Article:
Thursday, June 05, 2008

On Rudyard Lake

The lake at Rudyard was built as a reservoir in 1797 to supply water for the local canal system and it still supplies water for the canal which runs into Leek nearby the River Churnet. Later in the 19th century, the North Staffordshire Railway Company ran a track beside the lake which joined up to the line between Manchester and Uttoxeter. This opened up the lake to tourists and people used to flock in droves, on weekends and public holidays, from the industrial cities of Manchester and Stoke-on-Trent. Two of the visiting tourists were the parents of the poet and writer Rudyard Kipling, who named their son after the lake where they had met and fallen in love. Today the lake is used for leisure pursuits like, sailing, canoeing and fishing as well as cycling and walking along the pathways which run close by.

The best place to park is near the Rudyard Lake Steam Railway which runs at weekends and during school holidays and from here it is a short walk to the dam head which you can cross to gain access to the Visitor Centre, Activity Centre and cafe.

The path which goes up behind the activity centre leads to two footpaths; the Staffordshire Way and the Staffordshire Moorlands Way.

We followed both for a while and then cut off onto the Staffordshire Moorlands Way which took us behind some of the large, secluded houses which stand on the edge of the lake.

It was a glorious afternoon, with dappled sunlight underneath the trees and plenty of wildlife to watch and photograph. It was so quiet and still except for the birds flying between the trees and calling to each other; we saw plenty of blackbirds, a thrush, a tree-creeper and, of course, a squirrel or two. The air up on the pathways must be very clean as the walls alongside were covered in moss and lichens.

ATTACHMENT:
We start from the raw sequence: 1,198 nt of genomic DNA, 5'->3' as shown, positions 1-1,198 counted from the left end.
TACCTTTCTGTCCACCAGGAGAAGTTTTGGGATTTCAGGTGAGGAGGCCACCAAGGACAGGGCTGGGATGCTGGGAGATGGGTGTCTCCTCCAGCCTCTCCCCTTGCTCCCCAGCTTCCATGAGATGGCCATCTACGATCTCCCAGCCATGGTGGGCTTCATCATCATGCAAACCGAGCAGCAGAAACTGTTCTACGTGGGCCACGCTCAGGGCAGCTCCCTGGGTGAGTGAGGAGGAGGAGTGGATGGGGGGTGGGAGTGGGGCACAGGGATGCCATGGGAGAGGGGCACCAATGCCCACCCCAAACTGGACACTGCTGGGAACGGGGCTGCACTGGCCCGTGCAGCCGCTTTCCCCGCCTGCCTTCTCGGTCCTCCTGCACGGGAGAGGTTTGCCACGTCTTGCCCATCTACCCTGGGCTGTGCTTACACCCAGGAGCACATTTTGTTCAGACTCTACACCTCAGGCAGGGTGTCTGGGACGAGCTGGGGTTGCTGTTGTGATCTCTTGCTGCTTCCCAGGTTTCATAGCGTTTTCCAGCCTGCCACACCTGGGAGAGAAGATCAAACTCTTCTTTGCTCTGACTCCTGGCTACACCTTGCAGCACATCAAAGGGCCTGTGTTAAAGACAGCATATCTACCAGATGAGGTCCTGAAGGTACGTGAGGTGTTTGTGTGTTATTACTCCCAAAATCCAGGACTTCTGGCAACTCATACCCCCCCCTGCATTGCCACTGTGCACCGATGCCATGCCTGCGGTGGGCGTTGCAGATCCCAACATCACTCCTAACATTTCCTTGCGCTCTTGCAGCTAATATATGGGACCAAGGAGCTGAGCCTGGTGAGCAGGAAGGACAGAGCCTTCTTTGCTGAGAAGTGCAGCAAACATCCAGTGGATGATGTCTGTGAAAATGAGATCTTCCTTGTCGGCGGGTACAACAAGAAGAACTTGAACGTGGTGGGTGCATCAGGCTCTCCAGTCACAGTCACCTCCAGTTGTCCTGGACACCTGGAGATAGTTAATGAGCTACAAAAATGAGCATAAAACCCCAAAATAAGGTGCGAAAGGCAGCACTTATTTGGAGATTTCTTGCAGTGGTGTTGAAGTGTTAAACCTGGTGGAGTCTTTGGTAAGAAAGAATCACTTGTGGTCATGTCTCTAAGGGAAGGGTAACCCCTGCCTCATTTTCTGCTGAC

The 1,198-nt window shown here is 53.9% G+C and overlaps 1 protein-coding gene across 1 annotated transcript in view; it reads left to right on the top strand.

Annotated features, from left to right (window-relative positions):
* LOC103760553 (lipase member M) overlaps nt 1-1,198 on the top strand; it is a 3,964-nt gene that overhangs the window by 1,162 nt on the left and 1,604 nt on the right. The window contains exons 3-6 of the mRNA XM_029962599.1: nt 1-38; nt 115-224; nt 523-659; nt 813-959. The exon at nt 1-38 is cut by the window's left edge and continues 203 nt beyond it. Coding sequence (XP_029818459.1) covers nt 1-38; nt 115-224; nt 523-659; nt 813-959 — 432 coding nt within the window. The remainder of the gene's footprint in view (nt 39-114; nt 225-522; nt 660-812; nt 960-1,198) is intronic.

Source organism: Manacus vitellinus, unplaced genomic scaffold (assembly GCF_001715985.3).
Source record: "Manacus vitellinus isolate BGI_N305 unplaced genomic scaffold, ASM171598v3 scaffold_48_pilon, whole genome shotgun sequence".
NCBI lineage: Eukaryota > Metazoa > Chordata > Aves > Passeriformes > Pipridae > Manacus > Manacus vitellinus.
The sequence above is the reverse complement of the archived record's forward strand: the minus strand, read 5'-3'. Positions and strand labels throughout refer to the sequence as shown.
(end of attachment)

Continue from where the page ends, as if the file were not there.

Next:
I love these old stone walls and I'm convinced that I can see a face in the one below. Or is it just my vivid imagination?

I found my first foxglove of the season, too, just coming into flower.

After a while we set off back along the way we had come and joined the walk to the picnic site which takes you as far as the boat house. Some days the lake is busy with people sailing or canoeing and also with the pleasure boat Honey taking people along the lake.

During our visit there were just a few people wandering around and a group of ramblers taking refreshments at the cafe. We paused at the cafe for ice-cream before setting off back towards the station to pick up our car and drive home.


  1. This is a really interesting post, I had no idea that the lake was the origin of Rudyard Kipling's name. My uncle used to go fishing there when he was a young man but I don't believe I've ever been. Looking at your photos I think it's about time I did.

  2. What a fabulous place to visit on lovely day.

  3. I love the old stone wall, mosses are beautiful aren't they?

  4. Hi, I just popped by to say thankyou for visiting my blog and leaving such a nice comment. You have a beautiful garden ~ I'm so jealous! I'll be stopping by again
    Deborah x